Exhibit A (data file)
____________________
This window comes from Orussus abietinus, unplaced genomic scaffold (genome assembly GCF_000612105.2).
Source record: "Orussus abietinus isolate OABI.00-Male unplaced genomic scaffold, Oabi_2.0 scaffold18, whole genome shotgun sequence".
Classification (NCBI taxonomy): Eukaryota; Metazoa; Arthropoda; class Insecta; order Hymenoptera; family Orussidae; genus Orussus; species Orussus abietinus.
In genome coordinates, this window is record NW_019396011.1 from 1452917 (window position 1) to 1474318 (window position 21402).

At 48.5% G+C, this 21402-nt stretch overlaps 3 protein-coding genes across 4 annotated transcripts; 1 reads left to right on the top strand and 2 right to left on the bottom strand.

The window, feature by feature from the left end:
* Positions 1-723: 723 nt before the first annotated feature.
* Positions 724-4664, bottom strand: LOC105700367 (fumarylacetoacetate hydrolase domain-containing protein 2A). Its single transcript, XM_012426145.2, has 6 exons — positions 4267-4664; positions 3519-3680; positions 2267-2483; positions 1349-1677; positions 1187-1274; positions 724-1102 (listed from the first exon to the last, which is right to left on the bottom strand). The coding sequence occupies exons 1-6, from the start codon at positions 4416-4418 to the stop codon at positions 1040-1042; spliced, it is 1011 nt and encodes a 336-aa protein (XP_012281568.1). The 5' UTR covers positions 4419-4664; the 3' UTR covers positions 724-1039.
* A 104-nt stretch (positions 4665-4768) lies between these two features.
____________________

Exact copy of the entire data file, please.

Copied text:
This window comes from Orussus abietinus, unplaced genomic scaffold (genome assembly GCF_000612105.2).
Source record: "Orussus abietinus isolate OABI.00-Male unplaced genomic scaffold, Oabi_2.0 scaffold18, whole genome shotgun sequence".
Classification (NCBI taxonomy): Eukaryota; Metazoa; Arthropoda; class Insecta; order Hymenoptera; family Orussidae; genus Orussus; species Orussus abietinus.
In genome coordinates, this window is record NW_019396011.1 from 1452917 (window position 1) to 1474318 (window position 21402).

At 48.5% G+C, this 21402-nt stretch overlaps 3 protein-coding genes across 4 annotated transcripts; 1 reads left to right on the top strand and 2 right to left on the bottom strand.

The window, feature by feature from the left end:
* Positions 1-723: 723 nt before the first annotated feature.
* Positions 724-4664, bottom strand: LOC105700367 (fumarylacetoacetate hydrolase domain-containing protein 2A). Its single transcript, XM_012426145.2, has 6 exons — positions 4267-4664; positions 3519-3680; positions 2267-2483; positions 1349-1677; positions 1187-1274; positions 724-1102 (listed from the first exon to the last, which is right to left on the bottom strand). The coding sequence occupies exons 1-6, from the start codon at positions 4416-4418 to the stop codon at positions 1040-1042; spliced, it is 1011 nt and encodes a 336-aa protein (XP_012281568.1). The 5' UTR covers positions 4419-4664; the 3' UTR covers positions 724-1039.
* A 104-nt stretch (positions 4665-4768) lies between these two features.